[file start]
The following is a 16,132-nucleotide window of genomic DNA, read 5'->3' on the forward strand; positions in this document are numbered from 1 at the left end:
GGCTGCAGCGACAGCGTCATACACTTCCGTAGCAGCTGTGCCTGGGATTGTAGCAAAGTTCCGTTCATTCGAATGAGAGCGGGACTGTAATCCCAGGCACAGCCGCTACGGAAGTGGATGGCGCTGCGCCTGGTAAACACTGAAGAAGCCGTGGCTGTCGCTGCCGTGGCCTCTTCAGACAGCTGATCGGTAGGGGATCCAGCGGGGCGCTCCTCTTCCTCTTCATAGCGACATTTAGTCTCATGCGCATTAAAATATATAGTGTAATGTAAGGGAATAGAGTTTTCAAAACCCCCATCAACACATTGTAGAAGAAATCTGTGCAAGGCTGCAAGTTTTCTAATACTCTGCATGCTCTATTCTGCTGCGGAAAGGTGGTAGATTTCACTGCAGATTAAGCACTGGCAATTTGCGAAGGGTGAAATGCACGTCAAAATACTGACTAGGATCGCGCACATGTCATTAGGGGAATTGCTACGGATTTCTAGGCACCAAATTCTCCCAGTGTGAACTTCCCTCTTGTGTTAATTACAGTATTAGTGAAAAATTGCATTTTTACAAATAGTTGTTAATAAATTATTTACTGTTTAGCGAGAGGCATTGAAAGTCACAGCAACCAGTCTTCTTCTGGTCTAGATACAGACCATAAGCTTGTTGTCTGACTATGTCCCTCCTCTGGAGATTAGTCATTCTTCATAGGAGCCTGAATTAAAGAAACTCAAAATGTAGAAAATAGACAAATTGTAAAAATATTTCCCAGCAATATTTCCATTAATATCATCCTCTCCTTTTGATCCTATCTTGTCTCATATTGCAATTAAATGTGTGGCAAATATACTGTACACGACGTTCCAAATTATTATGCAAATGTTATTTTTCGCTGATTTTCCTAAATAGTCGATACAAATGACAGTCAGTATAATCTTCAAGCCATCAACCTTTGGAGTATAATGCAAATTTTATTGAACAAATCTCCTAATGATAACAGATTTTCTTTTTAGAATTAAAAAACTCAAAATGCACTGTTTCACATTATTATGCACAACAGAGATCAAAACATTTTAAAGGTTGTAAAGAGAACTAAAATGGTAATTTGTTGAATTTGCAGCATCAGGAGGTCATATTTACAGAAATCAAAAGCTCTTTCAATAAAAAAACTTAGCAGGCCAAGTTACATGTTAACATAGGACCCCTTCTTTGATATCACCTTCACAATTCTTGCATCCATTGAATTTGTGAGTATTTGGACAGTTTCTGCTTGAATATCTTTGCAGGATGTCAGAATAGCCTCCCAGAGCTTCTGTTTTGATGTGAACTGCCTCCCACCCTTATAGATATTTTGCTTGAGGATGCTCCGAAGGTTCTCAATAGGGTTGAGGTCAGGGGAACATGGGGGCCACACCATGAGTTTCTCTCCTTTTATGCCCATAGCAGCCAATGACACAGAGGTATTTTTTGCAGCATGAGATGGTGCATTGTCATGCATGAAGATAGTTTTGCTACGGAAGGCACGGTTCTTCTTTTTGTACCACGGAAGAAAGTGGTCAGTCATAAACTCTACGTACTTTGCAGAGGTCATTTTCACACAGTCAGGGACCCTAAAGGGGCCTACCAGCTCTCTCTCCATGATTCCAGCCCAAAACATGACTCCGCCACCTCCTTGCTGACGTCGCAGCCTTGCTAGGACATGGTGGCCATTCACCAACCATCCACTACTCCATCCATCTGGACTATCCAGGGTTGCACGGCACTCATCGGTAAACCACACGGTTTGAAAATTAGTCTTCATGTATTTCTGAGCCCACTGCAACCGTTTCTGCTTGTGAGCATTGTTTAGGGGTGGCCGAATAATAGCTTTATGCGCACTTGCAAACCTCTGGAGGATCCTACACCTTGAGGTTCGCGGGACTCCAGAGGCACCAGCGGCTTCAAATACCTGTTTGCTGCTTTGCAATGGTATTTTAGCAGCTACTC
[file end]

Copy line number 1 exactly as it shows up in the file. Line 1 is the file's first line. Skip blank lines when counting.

The following is a 16,132-nucleotide window of genomic DNA, read 5'->3' on the forward strand; positions in this document are numbered from 1 at the left end: